Daily Sports Car says that WEC may run on the F1 track in Elroy, Texas next year as a replacement for Sebring. ALMS is already running there in May and the proposal is allegedly to have ALMS run Saturday and WEC run Sunday as two separate races. I'm alright with this, but the ALMS race was supposed to be an endurance race, and I have a feeling if WEC is there, they might shorten the ALMS race already scheduled. As long as the WEC race doesn't get in the way of the ALMS one, I'm fine with that.

SPEED had an article about Ganassi's IndyCar program, and in it they mentioned that they are working on a second Daytona Prototype for next year and a new GT team. It didn't specify what series the GT was part of, but I think Grand-Am is implied (can you imagine, for a moment, a championship battle between Ganassi and Starworks, and the Ganassi GT holds up the Starworks prototype deliberately? It'd be awful).

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Le Mans has been moved to June 22-23 next year to avoid conflict with F1 (this confirms the New Jersey race will take place on June 16, one weekend after Montréal).

The ALMS/WEC double-header (two separate races) at COTA is more and more likely. There are also possibilities of ELMS/ALMS double-headers, but I'm not sure where the money is to 1) revive ELMS and 2) have them race in the U.S.

The WEC calendar will leave the Sebring weekend open so WEC teams can race it, even though it won't be a WEC race.

Rumors of a BMW Z4 GT in ALMS are picking up. It would replace the M3 that Team RLL runs for BMW. Possible the M3s could be sold to customers to run in the new ALMS GT-Am. No idea if they will run the Z4 in European GTE at all.

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Having a European Le Mans race in America sort of defeats the object of the championship, does it not?

The clue is in the name EUROPEAN Le Mans. The ELMS teams who are not doing Petit Le Mans this year is because their sponsors are only interested in racing in Europe, that's why they signed up to the ELMS to start with, instead of the WEC.

Can't really understand the logic behind that one. It'd be like the ALMS coming to race in Europe...doesn't make an awful lot of sense.

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Having a European Le Mans race in America sort of defeats the object of the championship, does it not?

The clue is in the name EUROPEAN Le Mans. The ELMS teams who are not doing Petit Le Mans this year is because their sponsors are only interested in racing in Europe, that's why they signed up to the ELMS to start with, instead of the WEC.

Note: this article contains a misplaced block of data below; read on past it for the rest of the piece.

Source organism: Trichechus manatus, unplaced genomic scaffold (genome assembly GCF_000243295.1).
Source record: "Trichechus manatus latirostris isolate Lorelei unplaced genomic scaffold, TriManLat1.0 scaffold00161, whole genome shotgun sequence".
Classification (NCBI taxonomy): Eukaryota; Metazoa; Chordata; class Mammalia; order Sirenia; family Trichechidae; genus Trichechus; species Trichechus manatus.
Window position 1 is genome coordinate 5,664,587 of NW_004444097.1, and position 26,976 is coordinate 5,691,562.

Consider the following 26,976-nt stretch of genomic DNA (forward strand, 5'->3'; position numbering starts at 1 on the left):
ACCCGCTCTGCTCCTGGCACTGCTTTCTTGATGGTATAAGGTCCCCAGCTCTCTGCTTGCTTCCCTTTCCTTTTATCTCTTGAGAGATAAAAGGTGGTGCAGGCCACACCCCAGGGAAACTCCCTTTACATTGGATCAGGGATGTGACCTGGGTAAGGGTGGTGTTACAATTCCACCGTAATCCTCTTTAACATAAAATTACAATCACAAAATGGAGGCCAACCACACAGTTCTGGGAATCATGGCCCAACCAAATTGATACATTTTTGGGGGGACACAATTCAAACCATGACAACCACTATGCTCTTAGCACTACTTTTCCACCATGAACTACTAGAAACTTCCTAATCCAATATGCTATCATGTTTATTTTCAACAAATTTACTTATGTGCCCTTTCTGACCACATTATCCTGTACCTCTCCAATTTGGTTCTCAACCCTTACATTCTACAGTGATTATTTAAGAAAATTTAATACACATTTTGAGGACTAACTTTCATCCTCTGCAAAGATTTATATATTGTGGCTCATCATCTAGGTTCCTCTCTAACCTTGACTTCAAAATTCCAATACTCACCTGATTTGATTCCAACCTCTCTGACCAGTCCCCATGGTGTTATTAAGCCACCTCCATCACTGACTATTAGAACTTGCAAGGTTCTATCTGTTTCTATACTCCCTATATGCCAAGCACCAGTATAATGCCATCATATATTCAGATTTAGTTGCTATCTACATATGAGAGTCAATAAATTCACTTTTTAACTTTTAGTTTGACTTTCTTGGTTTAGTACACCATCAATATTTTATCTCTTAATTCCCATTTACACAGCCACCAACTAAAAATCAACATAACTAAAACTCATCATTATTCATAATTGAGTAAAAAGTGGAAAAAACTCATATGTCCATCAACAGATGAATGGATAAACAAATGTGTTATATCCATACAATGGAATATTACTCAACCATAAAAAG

I wondered the same thing. I'm not sure how this would work at all. The other thing I don't quite understand is, with ALMS having such a poor turnout in LMP1 and LMP2, why would you ever run additional LMP2s in a separate race when you could run them with ALMS? It seems to me if a team has the budget and the interest to race in the U.S., I'd rather that team just be on the ALMS grid. I understand running ALMS and WEC separately because 1) too many egos right now and 2) there are too many cars total between the two series, but I'm not sure I understand the ELMS part of the rumor.

The other thing is that the WEC race at COTA will be horribly attended unless it's the same day as ALMS. If it's the day after, forget it. It's just like the WTCC race at Sonoma. Why bother bringing series to the U.S. if they aren't even on U.S. television? The other thing...the people in the Austin area aren't going to be able to afford going to hundreds of races in a year. COTA goes from viable to complete crap when they schedule F1, ALMS, WEC, MotoGP, V8 Supercars, and IndyCar all in the 2013 season. No one is going to pay to go to all of them so you're just stealing attendance from your own events.

Can't really understand the logic behind that one. It'd be like the ALMS coming to race in Europe...doesn't make an awful lot of sense.

It's happened before.

In 2000, ALMS raced at Silverstone and Nürburgring in their own events. They also had their own race in Adelaide which obviously isn't Europe, but the same concept of international travel.

As a result of the Silverstone and Nürburgring races' success, the ELMS was created in 2001 by Dr. Don Panoz and sanctioned by IMSA (who sanction the ALMS, so slightly different rules from the ACO).

In 2001, ALMS ran joint events with the ELMS at Donington Park and Jarama. ELMS ran joint events with the ALMS at Sebring and Petit Le Mans. These events were not mandatory, though.

That version of the ELMS folded after 2001 before the ACO started their own for 2004.

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Also, there may be track changes for the Baltimore ALMS race tomorrow. The IndyCars are practicing now and the circuit runs over light rail train tracks. It's causing them to, unsurprisingly, get airborne. ALMS will be out to practice in a few minutes so we'll see what happens with them. The race is 21:30 GMT tomorrow.

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The Conquest Endurance Morgan LMP2 Nissan had to exit practice early due to internal damage caused by, you guessed it, the bumpiness of this track.